ERIC Number: EJ1051715
Record Type: Journal
Publication Date: 2015-Feb
An Authentic Task That Models Quadratics
Baron, Lorraine M.
Mathematics Teaching in the Middle School, v20 n6 p334-340 Feb 2015
As students develop algebraic reasoning in grades 5 to 9, they learn to recognize patterns and understand expressions, equations, and variables. Linear functions are a focus in eighth-grade mathematics, and by algebra 1, students must make sense of functions that are not linear. This article describes how students worked through a classroom task that was designed to introduce quadratic functions. According to the Common Core's Standards for Mathematical Practice, students demonstrate mathematical modeling when they apply what they know and are comfortable making assumptions and decisions to solve complex authentic situations. Steen (2001, p. 2) argued that to thrive in the modern world, citizens must "see the benefits (and risks) of thinking quantitatively about commonplace issues, and to approach complex problems with confidence in the value of careful reasoning." The classroom example described shows that students identified important quantities in practical situations and chose appropriate representations, such as diagrams, tables, graphs, and formulas, to communicate their understanding. This proved to be a powerful illustration of how to "Model with mathematics" (CCSSI 2010, p. 7). Selling muffins introduced students to quadratic functions. Communicating with tables, graphs, and formulas helped solidify their understanding.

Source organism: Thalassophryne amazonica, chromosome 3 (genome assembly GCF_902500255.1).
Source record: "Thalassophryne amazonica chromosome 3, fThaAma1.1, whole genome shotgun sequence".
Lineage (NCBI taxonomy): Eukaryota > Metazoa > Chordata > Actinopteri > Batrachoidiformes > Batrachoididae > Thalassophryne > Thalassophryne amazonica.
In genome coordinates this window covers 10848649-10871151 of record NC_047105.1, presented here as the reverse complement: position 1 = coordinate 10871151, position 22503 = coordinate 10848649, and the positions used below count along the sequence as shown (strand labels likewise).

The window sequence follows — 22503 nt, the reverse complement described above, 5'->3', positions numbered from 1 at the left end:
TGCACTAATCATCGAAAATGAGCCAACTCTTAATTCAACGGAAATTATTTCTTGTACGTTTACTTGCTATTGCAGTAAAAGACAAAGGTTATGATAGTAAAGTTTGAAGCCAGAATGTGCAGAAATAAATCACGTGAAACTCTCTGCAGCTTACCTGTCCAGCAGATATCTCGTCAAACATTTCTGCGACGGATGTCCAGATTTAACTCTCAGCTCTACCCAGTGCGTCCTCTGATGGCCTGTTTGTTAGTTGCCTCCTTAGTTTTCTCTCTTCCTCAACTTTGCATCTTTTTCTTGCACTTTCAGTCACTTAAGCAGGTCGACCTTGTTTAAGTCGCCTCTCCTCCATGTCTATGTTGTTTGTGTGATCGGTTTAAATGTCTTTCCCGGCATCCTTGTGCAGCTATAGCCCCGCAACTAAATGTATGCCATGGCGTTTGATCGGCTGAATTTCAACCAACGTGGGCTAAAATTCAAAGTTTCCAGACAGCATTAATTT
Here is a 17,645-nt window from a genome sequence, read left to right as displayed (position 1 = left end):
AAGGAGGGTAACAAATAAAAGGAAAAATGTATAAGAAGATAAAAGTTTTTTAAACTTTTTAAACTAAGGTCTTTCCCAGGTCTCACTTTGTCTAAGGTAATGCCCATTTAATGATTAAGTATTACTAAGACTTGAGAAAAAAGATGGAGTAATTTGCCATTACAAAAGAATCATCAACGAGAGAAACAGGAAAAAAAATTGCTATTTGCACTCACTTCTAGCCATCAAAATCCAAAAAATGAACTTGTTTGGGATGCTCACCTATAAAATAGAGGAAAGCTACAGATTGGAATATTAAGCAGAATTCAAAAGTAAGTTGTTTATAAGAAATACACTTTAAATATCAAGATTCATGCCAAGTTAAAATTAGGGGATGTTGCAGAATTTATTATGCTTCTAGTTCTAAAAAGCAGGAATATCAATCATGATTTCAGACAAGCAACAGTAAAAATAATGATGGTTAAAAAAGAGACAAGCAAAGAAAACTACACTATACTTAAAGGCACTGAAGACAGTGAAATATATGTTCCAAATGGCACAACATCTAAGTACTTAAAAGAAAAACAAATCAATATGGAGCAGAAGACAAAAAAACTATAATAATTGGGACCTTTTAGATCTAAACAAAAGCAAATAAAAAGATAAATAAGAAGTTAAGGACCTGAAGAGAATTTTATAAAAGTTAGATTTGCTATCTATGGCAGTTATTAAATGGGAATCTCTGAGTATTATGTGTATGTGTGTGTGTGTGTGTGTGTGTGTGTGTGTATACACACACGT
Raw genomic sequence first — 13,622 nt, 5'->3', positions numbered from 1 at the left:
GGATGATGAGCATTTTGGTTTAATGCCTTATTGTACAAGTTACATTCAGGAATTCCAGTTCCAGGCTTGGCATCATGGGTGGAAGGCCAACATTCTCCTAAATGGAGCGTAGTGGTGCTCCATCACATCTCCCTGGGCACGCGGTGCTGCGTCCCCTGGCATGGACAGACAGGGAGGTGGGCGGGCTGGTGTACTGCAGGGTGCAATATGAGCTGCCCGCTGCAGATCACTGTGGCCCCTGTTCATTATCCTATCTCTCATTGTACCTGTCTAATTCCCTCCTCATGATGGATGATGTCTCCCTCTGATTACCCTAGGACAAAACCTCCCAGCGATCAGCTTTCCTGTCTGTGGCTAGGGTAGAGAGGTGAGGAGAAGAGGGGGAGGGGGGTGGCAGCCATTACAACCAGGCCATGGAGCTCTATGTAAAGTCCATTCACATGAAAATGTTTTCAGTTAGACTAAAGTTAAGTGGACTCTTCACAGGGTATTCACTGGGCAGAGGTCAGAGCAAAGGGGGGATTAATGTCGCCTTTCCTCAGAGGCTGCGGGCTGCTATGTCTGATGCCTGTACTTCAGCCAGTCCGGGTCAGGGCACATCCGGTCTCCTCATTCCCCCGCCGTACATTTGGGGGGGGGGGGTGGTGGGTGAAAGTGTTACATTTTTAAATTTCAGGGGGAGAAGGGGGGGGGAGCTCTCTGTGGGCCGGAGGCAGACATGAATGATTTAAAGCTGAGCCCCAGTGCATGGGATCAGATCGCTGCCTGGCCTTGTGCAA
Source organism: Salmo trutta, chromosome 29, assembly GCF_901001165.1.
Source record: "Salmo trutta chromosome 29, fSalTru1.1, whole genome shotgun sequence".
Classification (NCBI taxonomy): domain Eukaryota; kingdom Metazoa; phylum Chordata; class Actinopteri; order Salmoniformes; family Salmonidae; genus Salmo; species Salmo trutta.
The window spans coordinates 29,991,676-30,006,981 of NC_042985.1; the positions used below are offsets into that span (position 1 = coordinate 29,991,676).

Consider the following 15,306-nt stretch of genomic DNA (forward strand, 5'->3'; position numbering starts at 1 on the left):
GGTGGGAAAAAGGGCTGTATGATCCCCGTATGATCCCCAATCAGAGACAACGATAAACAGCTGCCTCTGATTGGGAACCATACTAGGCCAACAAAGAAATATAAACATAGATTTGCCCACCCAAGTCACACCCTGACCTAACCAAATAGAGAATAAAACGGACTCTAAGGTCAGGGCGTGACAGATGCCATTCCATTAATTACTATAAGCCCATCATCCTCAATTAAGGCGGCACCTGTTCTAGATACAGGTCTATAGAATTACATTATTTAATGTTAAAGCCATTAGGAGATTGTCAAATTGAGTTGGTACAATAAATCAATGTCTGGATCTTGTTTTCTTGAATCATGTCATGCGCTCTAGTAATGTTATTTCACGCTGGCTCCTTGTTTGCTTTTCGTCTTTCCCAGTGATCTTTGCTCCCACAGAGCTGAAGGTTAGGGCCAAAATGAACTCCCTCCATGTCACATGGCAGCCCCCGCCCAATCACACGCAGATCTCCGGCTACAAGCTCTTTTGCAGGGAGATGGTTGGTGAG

Descriptors: Mathematics Instruction, Secondary School Mathematics, Algebra, Mathematics Skills, State Standards, Mathematical Logic, Mathematical Models, Mathematical Concepts, Relevance (Education), High School Students, Learning Activities
National Council of Teachers of Mathematics. 1906 Association Drive, Reston, VA 20191-1502. Tel: 800-235-7566; Tel: 703-620-3702; Fax: 703-476-2970; e-mail: firstname.lastname@example.org; Web site: http://www.nctm.org/publications/
Publication Type: Journal Articles; Reports - Descriptive
Education Level: Secondary Education; High Schools
Authoring Institution: N/A